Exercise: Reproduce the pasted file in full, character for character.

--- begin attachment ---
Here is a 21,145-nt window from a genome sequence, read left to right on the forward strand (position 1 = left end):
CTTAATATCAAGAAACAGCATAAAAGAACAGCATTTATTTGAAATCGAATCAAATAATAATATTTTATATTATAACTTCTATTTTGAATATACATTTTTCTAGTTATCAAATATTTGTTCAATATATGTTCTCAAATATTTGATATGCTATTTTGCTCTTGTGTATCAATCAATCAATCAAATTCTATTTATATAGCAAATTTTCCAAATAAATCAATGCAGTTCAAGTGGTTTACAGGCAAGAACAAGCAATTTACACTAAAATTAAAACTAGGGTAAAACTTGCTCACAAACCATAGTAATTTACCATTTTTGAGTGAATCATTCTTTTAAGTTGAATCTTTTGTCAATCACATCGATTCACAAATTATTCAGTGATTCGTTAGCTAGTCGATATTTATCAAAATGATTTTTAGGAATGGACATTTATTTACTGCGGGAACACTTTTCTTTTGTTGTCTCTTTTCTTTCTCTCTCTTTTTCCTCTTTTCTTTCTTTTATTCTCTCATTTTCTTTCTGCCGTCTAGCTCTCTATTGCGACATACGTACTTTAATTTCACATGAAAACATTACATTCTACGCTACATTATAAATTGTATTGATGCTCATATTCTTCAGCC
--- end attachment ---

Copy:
Here is a 21,145-nt window from a genome sequence, read left to right on the forward strand (position 1 = left end):
CTTAATATCAAGAAACAGCATAAAAGAACAGCATTTATTTGAAATCGAATCAAATAATAATATTTTATATTATAACTTCTATTTTGAATATACATTTTTCTAGTTATCAAATATTTGTTCAATATATGTTCTCAAATATTTGATATGCTATTTTGCTCTTGTGTATCAATCAATCAATCAAATTCTATTTATATAGCAAATTTTCCAAATAAATCAATGCAGTTCAAGTGGTTTACAGGCAAGAACAAGCAATTTACACTAAAATTAAAACTAGGGTAAAACTTGCTCACAAACCATAGTAATTTACCATTTTTGAGTGAATCATTCTTTTAAGTTGAATCTTTTGTCAATCACATCGATTCACAAATTATTCAGTGATTCGTTAGCTAGTCGATATTTATCAAAATGATTTTTAGGAATGGACATTTATTTACTGCGGGAACACTTTTCTTTTGTTGTCTCTTTTCTTTCTCTCTCTTTTTCCTCTTTTCTTTCTTTTATTCTCTCATTTTCTTTCTGCCGTCTAGCTCTCTATTGCGACATACGTACTTTAATTTCACATGAAAACATTACATTCTACGCTACATTATAAATTGTATTGATGCTCATATTCTTCAGCC